IoT and the four reasons why licensed spectrum technologies have been worth the wait
Several wireless technologies have emerged to enable the huge array of IoT applications that are set to explode. And while there are many differences between them, they can roughly be separated into two discrete groups: proprietary solutions operating in an unlicensed spectrum and those operating in a licensed spectrum.
Here we take a quick look at these and examine some of the key reasons why it is worth waiting for licensed spectrum standards.
Among the first Low‑Power Wide‑Area (LPWAN) technologies to market were the proprietary standards of Sigfox and LoRa. Sigfox, developed by the French company of the same name, uses unlicensed spectrum (industrial, scientific and medical (ISM) radio bands) to carry the small amounts of data required for IoT, transmitting up to 140 12‑byte messages per day over distances of about 30‑50km in rural areas and 3‑10km for urban areas. Distance for outdoor objects in line of sight can travel over 1,000km.
Similarly, LoRa (developed by Semtech, and backed by an industry alliance) promises the ability to deliver national networks of IoT devices, for both infrastructure and personal devices, with secure communications. LoRa also transmits over large distances at data rates ranging from 0.3 to 50kbps. (Data rates are set for each end device individually to maximize battery life and network capacity.)
One advantage these LPWAN technologies have over licensed spectrum solutions is that they hit the market early. Some, however, are drawing parallels to the now “highly niche” 4G cellular standard, WiMax.
As Stefan Kindt, Head of Technology Marketing at Nokia Networks says in his blog “Is Sigfox/LoRa the new WiMAX?”, WiMax enjoyed several advantages over HSPA+ and LTE. It had major support from the 400‑member WiMax Forum. It had, as Kindt puts it, “a strong internet‑centric and device‑focused ecosystem” and, coming out in 2008, it had a timing advantage over HSPA+ (2009) and LTE (2010).
“We now see a similar discussion happening around Sigfox, LoRa, and other alternative Low‑Power Wide‑Area (LPWA) access technologies for the Internet of Things (IoT). The availability of 3GPP Rel. 12 Cat.0 technology with power saving mode is a big step forward, [however] the key step will be the availability of 3GPP Rel. 13 technologies. Early‑birds are great to stimulate the ecosystem and drive competition. However in the long run, it looks like the 3GPP evolutionary path for existing mobile networks will win the race.”
Licensed spectrum standards
Narrowband IoT (NB‑IoT), on the other hand can be deployed in‑band and use the resource blocks within a normal LTE carrier as well as those in the guard‑band. Additionally, it can also be used “standalone” to enable deployments in dedicated spectrum.
In September 2015, the 3GPP announced it as part of its Release 13, saying the standard has “very broad industry support”. The standard, which can be rolled out on existing infrastructure with a firmware change, is compatible for deployment in 3G and LTE spectra and efficiently handles the small amounts of infrequent 2‑way data communications required for IoT applications.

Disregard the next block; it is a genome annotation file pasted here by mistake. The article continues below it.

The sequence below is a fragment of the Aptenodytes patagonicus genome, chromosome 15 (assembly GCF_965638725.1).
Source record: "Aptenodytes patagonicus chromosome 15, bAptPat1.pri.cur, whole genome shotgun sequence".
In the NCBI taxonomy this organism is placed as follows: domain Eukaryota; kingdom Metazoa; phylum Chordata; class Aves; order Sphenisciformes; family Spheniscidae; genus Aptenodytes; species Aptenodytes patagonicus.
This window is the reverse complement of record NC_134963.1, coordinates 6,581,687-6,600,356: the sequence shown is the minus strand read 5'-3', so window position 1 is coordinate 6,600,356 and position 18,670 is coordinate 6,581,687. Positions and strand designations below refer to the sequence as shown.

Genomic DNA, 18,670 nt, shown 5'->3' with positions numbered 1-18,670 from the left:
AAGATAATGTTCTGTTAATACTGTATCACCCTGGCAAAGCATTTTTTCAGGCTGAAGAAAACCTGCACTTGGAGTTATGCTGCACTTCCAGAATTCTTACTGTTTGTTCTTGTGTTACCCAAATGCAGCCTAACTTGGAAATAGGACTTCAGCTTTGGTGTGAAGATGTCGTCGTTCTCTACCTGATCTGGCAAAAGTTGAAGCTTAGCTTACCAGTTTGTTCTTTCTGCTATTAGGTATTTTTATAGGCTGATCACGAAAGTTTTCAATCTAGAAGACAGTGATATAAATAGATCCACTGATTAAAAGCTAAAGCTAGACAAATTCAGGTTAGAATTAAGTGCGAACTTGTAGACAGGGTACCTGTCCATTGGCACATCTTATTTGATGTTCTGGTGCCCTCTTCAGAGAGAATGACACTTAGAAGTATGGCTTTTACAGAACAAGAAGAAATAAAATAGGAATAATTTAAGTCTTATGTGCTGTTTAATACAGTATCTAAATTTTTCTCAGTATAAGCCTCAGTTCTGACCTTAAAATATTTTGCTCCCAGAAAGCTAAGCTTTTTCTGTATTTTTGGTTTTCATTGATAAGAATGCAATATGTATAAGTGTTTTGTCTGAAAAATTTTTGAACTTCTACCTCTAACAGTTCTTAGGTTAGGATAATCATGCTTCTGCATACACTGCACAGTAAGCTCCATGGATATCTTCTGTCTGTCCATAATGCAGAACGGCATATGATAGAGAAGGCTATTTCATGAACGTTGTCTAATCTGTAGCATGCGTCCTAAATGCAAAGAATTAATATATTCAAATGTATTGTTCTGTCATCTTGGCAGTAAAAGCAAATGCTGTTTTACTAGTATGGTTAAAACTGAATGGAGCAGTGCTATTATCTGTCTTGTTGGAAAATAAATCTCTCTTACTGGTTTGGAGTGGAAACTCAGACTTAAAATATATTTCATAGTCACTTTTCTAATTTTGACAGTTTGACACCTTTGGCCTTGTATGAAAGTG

And while LoRa and Sigfox launched first, NB‑IoT technology is already being rolled out in pre‑standardization deployments, with a terminal cost of only a few dollars, and using a simple battery that lasts for years, enabling turn on‑and‑go systems that need no local infrastructure.
Licensed vs proprietary – why a 3GPP standard has been worth waiting for
Quality of service
The reason for this is interference. If you’re operating in licensed spectrum, which is regulated, you can guarantee which services will operate in given frequencies and bands. For the unlicensed proposition, it will be harder to guarantee this QoS, as there will be other networks operating on the same unlicensed frequencies.
Higher transmit power
There isn’t the same restriction on transmit power or duty cycle for networks operating in the licensed bands as there are for unlicensed networks. The result is that you are able to deploy fewer number of higher radius cells - and therefore you can also access devices in harder to reach locations, for example utility meters located underground and beneath manhole covers. The modulation scheme and narrow bandwidth employed by NB‑IoT help to achieve a maxium coupling loss (MCL) of 164 dB, as compared to the 139. 4 dB achieved by GSM.
Price points are likely to be (almost universally) easier to maintain in open standards, so being a licensed standard, NB‑IoT will bring sheer economies of scale and lower bills of materials. Price points are therefore easier to achieve and maintain. Additionally, because you can use existing cellular network infrastructure, there are lower deployment costs.
The lack of limit on duty cycle (incl. the base station) and the resulting downlink capacity that enables the two‑way communications and message acknowledgement also allows devices to receive firmware over the air (FOTA) updates.
A typical use case is a utility meter, which is deployed without needing to be accessed for years, if not decades. And while the transmit power is low enough to not require battery changes during this time, at some point you may need to upgrade the firmware. Given that there will be very high numbers of these devices the ability to use FOTA is essential.